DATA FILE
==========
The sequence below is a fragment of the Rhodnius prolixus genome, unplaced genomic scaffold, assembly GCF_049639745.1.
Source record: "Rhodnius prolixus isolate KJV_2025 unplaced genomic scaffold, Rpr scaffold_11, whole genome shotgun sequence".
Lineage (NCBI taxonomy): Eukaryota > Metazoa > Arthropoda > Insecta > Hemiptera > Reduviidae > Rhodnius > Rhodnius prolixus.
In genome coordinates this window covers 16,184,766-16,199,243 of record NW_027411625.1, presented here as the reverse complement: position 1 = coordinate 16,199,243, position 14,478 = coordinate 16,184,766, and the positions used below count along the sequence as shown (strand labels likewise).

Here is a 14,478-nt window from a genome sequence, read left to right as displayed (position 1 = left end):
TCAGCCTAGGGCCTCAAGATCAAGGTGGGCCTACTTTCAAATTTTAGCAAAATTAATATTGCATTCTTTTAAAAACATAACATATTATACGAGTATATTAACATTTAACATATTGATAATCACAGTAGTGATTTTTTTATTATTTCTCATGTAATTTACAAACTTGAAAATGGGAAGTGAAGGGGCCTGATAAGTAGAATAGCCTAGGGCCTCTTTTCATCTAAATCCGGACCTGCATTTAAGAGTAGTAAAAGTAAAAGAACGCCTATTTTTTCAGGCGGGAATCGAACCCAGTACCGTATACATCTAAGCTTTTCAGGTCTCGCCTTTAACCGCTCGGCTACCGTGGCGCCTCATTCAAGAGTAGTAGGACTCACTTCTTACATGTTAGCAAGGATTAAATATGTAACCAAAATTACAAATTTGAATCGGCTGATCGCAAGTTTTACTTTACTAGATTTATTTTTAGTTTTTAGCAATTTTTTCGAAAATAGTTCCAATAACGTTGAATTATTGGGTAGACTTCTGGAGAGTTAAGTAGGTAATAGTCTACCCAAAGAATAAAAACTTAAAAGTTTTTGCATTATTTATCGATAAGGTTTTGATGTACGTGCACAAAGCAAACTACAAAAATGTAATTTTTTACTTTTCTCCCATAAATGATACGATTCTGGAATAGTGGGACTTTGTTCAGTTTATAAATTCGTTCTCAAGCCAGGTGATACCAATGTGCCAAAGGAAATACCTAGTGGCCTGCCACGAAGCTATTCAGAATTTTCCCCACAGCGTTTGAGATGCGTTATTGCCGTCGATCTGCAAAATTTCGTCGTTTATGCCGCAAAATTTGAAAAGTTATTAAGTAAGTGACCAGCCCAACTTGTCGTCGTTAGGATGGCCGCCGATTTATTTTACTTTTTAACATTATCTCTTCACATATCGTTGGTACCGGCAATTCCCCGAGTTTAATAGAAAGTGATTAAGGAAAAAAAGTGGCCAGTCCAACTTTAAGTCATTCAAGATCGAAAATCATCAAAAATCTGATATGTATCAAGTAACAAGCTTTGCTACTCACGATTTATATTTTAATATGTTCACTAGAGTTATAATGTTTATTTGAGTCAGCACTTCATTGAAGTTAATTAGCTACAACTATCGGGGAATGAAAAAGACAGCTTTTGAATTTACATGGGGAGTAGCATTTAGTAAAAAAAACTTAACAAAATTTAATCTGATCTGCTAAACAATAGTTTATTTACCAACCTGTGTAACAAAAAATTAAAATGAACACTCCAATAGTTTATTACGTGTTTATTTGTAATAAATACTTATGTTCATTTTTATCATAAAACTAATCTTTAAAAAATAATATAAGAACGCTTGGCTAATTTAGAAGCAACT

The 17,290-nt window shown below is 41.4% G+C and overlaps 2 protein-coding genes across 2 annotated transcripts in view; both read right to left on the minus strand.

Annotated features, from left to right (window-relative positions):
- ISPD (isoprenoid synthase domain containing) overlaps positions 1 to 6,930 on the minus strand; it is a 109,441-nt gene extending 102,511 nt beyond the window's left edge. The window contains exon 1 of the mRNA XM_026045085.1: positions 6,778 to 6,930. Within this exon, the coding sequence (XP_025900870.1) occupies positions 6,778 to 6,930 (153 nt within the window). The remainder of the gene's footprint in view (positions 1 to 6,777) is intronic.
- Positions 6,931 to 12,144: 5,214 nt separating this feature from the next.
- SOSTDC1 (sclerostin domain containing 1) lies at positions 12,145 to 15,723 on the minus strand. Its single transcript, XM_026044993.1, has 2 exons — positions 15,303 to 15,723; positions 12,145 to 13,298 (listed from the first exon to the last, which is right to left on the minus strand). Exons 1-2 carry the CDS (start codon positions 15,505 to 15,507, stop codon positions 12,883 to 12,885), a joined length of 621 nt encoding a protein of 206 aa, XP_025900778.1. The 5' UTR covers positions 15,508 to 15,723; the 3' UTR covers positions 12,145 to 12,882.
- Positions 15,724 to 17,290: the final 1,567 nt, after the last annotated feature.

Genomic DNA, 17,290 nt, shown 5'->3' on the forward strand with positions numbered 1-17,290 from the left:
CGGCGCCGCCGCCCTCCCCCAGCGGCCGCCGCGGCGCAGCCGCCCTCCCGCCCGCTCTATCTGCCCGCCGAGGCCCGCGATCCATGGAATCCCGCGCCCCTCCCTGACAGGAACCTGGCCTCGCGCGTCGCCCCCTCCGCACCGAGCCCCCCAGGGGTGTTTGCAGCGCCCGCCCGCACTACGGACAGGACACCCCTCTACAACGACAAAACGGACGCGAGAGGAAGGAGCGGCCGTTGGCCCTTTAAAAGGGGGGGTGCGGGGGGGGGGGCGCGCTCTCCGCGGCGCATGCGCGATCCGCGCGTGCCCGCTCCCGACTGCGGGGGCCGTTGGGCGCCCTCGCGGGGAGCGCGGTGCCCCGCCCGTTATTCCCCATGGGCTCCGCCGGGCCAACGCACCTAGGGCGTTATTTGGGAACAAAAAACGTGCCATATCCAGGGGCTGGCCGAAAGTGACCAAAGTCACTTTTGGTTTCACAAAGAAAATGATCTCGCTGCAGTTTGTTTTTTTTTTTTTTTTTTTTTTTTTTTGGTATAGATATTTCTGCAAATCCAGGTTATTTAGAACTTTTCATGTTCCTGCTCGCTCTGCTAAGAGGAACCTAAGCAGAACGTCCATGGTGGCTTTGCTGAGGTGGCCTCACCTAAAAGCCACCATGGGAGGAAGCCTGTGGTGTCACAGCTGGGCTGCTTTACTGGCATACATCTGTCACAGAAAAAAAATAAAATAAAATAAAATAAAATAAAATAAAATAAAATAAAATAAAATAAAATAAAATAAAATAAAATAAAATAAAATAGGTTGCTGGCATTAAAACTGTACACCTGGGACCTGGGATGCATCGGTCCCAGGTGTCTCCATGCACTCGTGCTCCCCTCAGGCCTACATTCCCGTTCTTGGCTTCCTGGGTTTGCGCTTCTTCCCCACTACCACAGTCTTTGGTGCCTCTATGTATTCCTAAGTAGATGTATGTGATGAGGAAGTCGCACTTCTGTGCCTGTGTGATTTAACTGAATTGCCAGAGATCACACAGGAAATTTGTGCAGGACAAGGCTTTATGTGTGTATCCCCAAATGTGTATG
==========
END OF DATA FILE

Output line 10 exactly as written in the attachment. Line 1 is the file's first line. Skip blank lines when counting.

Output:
- Positions 6,931 to 12,144: 5,214 nt separating this feature from the next.